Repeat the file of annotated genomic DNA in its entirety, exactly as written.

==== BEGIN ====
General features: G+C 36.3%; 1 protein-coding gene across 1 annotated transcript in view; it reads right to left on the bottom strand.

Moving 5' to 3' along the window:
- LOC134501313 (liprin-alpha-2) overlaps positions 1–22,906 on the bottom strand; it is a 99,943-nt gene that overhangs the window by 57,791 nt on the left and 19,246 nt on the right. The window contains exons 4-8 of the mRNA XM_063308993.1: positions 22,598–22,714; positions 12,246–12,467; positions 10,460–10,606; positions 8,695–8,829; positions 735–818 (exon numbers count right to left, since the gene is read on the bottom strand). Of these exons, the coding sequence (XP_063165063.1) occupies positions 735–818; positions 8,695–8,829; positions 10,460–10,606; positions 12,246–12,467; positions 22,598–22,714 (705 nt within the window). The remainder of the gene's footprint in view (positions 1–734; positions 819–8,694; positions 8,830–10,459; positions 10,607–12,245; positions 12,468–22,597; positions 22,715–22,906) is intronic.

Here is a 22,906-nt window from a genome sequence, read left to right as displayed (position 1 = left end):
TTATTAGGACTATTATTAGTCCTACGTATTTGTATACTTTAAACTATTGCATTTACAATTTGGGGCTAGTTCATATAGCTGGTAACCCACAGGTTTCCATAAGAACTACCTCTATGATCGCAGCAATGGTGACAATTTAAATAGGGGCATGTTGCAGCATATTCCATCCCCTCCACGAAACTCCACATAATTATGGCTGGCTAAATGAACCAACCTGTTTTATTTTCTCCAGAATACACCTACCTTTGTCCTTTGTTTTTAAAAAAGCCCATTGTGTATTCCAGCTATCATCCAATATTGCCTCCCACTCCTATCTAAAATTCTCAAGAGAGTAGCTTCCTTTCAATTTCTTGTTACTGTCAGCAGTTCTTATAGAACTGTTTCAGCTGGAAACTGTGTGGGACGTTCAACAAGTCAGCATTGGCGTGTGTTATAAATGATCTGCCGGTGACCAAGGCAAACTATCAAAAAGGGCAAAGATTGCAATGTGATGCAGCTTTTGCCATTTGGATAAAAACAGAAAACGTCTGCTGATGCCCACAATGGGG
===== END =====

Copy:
General features: G+C 36.3%; 1 protein-coding gene across 1 annotated transcript in view; it reads right to left on the bottom strand.

Moving 5' to 3' along the window:
- LOC134501313 (liprin-alpha-2) overlaps positions 1–22,906 on the bottom strand; it is a 99,943-nt gene that overhangs the window by 57,791 nt on the left and 19,246 nt on the right. The window contains exons 4-8 of the mRNA XM_063308993.1: positions 22,598–22,714; positions 12,246–12,467; positions 10,460–10,606; positions 8,695–8,829; positions 735–818 (exon numbers count right to left, since the gene is read on the bottom strand). Of these exons, the coding sequence (XP_063165063.1) occupies positions 735–818; positions 8,695–8,829; positions 10,460–10,606; positions 12,246–12,467; positions 22,598–22,714 (705 nt within the window). The remainder of the gene's footprint in view (positions 1–734; positions 819–8,694; positions 8,830–10,459; positions 10,607–12,245; positions 12,468–22,597; positions 22,715–22,906) is intronic.

Here is a 22,906-nt window from a genome sequence, read left to right as displayed (position 1 = left end):
TTATTAGGACTATTATTAGTCCTACGTATTTGTATACTTTAAACTATTGCATTTACAATTTGGGGCTAGTTCATATAGCTGGTAACCCACAGGTTTCCATAAGAACTACCTCTATGATCGCAGCAATGGTGACAATTTAAATAGGGGCATGTTGCAGCATATTCCATCCCCTCCACGAAACTCCACATAATTATGGCTGGCTAAATGAACCAACCTGTTTTATTTTCTCCAGAATACACCTACCTTTGTCCTTTGTTTTTAAAAAAGCCCATTGTGTATTCCAGCTATCATCCAATATTGCCTCCCACTCCTATCTAAAATTCTCAAGAGAGTAGCTTCCTTTCAATTTCTTGTTACTGTCAGCAGTTCTTATAGAACTGTTTCAGCTGGAAACTGTGTGGGACGTTCAACAAGTCAGCATTGGCGTGTGTTATAAATGATCTGCCGGTGACCAAGGCAAACTATCAAAAAGGGCAAAGATTGCAATGTGATGCAGCTTTTGCCATTTGGATAAAAACAGAAAACGTCTGCTGATGCCCACAATGGGG